Postdoctoral Positions in Neural Circuits and Behavior at Boston Children’s Hospital, Harvard Medical School

Postdoctoral Positions in Neural Circuits and Behavior

The laboratory of Todd Anthony at Boston Children’s Hospital and Harvard Medical School ( combines molecular biology, genetics, in vivo imaging, electrophysiology, and behavior to define the neural circuit-level and molecular bases for individual differences in stress susceptibility. We are a tight-knit, highly motivated and collaborative group, and are looking to add like-minded researchers to our team. Two positions are currently available:

1. Molecular dissection of stress circuitry: This position will combine single cell RNA-Seq, molecular genetics, in vivo imaging, and behavioral analysis. The ideal candidate will have a strong background in molecular biology and gene expression profiling; experience with DNA construct design and molecular tool development, gene targeting/editing, and/or behavior is a plus.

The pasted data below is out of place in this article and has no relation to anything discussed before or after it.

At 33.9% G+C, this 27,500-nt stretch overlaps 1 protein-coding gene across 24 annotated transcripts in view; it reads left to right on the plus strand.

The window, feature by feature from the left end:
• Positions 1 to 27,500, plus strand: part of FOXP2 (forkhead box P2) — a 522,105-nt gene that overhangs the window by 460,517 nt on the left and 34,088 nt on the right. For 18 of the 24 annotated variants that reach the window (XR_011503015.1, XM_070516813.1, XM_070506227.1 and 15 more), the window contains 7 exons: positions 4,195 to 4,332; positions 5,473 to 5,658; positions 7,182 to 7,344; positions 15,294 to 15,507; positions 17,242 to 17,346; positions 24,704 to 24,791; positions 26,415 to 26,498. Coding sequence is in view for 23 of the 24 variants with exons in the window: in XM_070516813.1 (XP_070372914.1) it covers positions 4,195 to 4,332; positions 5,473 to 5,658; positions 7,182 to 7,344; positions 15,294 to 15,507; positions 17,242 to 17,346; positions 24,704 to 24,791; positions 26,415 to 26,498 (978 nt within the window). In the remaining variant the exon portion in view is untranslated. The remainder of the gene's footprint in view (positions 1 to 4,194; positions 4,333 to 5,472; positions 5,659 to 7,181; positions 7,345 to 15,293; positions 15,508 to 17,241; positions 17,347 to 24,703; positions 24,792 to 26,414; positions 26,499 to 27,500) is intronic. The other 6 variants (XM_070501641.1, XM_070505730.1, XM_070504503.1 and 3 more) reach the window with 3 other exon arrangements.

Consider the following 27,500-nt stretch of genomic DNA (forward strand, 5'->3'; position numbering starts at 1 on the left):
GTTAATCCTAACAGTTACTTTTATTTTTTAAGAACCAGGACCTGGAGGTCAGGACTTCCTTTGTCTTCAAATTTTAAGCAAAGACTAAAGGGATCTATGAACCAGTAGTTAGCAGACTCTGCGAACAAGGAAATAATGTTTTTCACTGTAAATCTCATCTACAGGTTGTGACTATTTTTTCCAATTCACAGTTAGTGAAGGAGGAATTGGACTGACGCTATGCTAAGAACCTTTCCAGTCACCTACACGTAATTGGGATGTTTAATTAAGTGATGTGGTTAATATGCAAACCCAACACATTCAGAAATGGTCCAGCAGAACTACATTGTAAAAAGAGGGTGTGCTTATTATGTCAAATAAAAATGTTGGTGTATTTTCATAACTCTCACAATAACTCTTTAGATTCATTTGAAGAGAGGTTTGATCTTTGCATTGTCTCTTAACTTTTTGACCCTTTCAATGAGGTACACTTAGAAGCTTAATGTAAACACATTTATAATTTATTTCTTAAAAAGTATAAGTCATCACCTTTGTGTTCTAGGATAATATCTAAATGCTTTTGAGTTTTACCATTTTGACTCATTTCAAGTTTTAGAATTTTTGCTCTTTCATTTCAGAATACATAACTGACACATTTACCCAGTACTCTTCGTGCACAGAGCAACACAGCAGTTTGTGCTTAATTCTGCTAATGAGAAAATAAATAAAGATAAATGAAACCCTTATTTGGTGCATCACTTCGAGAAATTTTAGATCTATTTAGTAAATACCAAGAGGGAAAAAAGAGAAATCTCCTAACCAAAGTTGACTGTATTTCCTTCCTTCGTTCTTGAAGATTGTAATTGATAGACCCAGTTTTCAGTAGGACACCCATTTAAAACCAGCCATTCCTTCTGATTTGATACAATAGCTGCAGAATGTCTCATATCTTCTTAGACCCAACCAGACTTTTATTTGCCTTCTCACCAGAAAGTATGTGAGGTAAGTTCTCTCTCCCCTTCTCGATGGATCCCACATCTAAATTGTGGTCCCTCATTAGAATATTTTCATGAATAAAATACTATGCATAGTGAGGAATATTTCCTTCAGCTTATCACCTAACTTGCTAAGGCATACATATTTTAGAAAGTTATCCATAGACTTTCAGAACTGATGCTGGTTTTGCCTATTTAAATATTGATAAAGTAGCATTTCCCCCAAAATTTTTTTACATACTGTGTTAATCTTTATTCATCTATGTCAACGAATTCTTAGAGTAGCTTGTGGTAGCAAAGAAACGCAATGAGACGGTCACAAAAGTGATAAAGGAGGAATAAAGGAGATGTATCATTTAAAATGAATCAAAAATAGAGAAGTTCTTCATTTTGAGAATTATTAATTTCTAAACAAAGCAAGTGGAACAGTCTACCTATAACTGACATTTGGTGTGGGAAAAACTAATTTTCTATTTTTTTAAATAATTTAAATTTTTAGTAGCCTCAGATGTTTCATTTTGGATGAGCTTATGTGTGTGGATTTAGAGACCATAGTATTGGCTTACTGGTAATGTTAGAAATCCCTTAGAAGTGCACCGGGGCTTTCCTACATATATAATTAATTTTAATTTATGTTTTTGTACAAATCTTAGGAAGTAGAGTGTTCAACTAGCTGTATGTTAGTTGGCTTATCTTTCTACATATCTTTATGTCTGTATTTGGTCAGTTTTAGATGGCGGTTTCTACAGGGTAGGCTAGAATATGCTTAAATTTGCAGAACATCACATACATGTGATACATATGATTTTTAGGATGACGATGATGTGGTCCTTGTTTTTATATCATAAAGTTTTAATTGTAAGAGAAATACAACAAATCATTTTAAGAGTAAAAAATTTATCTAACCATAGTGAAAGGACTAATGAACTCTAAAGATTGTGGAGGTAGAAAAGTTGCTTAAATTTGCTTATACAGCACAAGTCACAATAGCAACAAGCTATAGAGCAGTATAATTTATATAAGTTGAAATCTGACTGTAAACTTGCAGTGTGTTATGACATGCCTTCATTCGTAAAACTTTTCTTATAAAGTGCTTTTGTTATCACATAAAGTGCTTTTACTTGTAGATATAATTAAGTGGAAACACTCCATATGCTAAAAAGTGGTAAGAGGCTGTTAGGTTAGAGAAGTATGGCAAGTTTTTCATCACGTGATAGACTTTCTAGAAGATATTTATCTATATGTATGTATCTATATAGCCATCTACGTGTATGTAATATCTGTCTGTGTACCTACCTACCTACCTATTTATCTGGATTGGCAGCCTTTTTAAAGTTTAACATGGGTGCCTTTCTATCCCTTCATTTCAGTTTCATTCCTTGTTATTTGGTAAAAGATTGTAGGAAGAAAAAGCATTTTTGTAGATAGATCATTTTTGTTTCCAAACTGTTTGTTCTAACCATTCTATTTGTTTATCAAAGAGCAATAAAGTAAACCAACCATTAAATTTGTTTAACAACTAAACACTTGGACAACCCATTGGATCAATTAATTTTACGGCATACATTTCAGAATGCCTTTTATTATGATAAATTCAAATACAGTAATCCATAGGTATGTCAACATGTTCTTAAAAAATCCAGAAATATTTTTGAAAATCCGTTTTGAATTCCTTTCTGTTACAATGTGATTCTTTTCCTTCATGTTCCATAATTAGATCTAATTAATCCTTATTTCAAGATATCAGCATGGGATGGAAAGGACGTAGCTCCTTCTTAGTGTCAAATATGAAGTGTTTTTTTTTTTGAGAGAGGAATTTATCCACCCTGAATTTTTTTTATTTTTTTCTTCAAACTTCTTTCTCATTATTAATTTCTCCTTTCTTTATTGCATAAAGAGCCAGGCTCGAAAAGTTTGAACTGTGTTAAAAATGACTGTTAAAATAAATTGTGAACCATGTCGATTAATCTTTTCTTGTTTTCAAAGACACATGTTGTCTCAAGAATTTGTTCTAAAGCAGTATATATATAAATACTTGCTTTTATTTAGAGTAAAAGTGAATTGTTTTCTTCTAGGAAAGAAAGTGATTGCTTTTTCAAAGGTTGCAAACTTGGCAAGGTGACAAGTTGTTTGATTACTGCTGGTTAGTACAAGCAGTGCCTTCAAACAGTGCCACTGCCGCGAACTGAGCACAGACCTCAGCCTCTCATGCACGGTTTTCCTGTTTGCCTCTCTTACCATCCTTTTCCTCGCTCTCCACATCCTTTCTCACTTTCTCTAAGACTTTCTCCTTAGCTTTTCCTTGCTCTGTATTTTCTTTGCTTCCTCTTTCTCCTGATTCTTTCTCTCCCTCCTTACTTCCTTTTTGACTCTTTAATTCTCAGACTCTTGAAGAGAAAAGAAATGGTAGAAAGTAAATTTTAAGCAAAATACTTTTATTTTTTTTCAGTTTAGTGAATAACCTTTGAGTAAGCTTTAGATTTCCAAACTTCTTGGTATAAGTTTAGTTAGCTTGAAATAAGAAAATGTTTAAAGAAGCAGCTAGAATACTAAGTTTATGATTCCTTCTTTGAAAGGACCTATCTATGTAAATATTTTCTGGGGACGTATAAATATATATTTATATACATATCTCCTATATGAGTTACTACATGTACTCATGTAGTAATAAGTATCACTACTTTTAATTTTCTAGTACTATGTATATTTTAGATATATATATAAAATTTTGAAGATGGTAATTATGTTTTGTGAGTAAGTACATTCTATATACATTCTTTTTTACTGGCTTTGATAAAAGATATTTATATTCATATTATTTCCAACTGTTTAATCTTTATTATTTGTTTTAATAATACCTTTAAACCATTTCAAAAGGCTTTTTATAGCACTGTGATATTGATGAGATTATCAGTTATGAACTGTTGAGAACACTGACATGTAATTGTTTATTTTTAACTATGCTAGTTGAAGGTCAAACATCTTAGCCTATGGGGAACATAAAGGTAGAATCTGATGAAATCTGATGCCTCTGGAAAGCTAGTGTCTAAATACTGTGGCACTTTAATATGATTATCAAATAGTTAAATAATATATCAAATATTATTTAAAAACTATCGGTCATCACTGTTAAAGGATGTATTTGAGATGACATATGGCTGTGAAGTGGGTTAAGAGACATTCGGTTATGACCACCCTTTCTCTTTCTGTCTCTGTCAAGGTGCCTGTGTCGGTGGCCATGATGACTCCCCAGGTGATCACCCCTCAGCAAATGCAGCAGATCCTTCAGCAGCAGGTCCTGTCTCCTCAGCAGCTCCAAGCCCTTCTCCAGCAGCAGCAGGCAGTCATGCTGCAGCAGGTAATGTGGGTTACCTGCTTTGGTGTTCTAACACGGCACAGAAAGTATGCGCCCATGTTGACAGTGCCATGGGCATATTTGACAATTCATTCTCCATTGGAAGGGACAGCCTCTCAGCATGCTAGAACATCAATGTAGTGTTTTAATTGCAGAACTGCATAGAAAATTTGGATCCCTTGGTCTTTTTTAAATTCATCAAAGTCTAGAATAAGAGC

2. Neural circuit-level mechanisms of stress-induced states: This position will combine slice electrophysiology, ex vivo and in vivo imaging, and behavioral analysis. Candidates with prior experience in electrophysiology and/or a strong background in signal processing and coding are preferred.
Students interested in transitioning from other fields (e.g. immunology, development, biophysics, etc.) to modern behavioral neuroscience are also welcome to apply. Prospective candidates should send: a) CV;  b) names and contact information for 3 references; and c) a brief description of past and current research, future goals, and which position (1 or 2 above) you are interested in to: todd.anthony at

We are located in Downtown Boston’s Longwood medical area, a rich scientific environment with numerous opportunities for interaction and collaboration with other groups working in all areas of modern neuroscience and biomedical research.

**Boston has a strong Japanese community with several Japanese/Asian grocery stores, a Japanese Saturday school for children, and a forum for Japanese researchers.